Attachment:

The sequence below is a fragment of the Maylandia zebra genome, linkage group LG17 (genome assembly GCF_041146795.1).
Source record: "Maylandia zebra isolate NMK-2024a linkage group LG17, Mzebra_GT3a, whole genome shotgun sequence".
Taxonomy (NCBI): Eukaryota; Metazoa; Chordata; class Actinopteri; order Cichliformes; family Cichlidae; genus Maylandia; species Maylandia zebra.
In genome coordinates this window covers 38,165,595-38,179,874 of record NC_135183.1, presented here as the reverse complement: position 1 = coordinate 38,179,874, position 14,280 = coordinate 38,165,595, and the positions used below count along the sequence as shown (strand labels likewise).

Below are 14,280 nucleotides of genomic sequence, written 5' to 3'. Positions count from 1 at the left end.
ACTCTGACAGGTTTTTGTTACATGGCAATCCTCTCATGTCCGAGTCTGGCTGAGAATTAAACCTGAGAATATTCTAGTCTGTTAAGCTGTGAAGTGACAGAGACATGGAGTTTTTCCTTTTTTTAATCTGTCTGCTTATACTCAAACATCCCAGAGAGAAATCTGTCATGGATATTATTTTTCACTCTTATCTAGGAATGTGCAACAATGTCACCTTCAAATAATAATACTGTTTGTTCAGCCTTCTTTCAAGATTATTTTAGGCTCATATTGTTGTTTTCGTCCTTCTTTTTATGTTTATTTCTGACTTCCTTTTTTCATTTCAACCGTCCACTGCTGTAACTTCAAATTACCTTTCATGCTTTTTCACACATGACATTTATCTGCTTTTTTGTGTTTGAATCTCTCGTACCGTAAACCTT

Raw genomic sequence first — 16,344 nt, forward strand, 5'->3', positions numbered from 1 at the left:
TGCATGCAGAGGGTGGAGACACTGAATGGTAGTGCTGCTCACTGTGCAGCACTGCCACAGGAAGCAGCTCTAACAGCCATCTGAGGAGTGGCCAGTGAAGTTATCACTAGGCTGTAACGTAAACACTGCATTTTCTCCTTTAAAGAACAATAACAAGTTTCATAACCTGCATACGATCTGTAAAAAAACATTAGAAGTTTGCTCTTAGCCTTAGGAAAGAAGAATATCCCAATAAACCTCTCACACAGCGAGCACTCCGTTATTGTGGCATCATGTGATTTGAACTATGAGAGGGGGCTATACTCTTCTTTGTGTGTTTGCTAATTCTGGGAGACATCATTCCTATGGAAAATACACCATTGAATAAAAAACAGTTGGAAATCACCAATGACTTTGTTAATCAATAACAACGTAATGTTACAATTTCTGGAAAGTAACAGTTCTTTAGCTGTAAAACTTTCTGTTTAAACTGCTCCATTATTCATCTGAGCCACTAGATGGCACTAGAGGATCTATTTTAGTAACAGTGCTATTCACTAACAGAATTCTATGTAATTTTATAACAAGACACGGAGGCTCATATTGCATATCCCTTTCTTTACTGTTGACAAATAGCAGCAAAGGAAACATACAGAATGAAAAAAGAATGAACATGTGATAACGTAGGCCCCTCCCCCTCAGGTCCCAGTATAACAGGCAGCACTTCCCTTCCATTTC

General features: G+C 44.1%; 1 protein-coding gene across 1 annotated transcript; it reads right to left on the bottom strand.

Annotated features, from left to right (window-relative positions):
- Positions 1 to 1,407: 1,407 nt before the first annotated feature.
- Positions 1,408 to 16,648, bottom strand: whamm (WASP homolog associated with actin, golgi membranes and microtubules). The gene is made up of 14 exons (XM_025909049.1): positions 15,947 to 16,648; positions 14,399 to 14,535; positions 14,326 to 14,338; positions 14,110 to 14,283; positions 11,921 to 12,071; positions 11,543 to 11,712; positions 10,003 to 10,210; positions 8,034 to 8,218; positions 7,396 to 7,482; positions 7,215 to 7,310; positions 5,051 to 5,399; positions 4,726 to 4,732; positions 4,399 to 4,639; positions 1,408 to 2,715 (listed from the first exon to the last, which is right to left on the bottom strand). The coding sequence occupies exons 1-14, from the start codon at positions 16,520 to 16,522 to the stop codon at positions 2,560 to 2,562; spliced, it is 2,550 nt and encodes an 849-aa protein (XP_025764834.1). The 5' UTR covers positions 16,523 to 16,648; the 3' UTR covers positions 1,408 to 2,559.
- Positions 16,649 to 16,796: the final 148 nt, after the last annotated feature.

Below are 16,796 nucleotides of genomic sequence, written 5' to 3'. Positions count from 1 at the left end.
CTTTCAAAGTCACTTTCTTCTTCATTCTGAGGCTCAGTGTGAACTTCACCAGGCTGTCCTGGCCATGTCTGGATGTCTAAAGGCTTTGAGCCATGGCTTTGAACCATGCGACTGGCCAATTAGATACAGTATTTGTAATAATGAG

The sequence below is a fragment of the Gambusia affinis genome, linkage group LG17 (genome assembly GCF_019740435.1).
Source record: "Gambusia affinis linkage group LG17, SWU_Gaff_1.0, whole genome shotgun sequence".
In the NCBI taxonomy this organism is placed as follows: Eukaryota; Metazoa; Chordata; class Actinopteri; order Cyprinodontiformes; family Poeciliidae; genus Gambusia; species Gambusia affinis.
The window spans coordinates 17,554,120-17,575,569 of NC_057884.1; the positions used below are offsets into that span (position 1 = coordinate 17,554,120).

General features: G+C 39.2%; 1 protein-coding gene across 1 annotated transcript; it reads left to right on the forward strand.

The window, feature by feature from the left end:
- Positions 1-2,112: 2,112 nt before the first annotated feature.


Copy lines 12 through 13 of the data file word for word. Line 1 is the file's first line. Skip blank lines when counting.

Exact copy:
- Positions 1,408 to 16,648, bottom strand: whamm (WASP homolog associated with actin, golgi membranes and microtubules). The gene is made up of 14 exons (XM_025909049.1): positions 15,947 to 16,648; positions 14,399 to 14,535; positions 14,326 to 14,338; positions 14,110 to 14,283; positions 11,921 to 12,071; positions 11,543 to 11,712; positions 10,003 to 10,210; positions 8,034 to 8,218; positions 7,396 to 7,482; positions 7,215 to 7,310; positions 5,051 to 5,399; positions 4,726 to 4,732; positions 4,399 to 4,639; positions 1,408 to 2,715 (listed from the first exon to the last, which is right to left on the bottom strand). The coding sequence occupies exons 1-14, from the start codon at positions 16,520 to 16,522 to the stop codon at positions 2,560 to 2,562; spliced, it is 2,550 nt and encodes an 849-aa protein (XP_025764834.1). The 5' UTR covers positions 16,523 to 16,648; the 3' UTR covers positions 1,408 to 2,559.
- Positions 16,649 to 16,796: the final 148 nt, after the last annotated feature.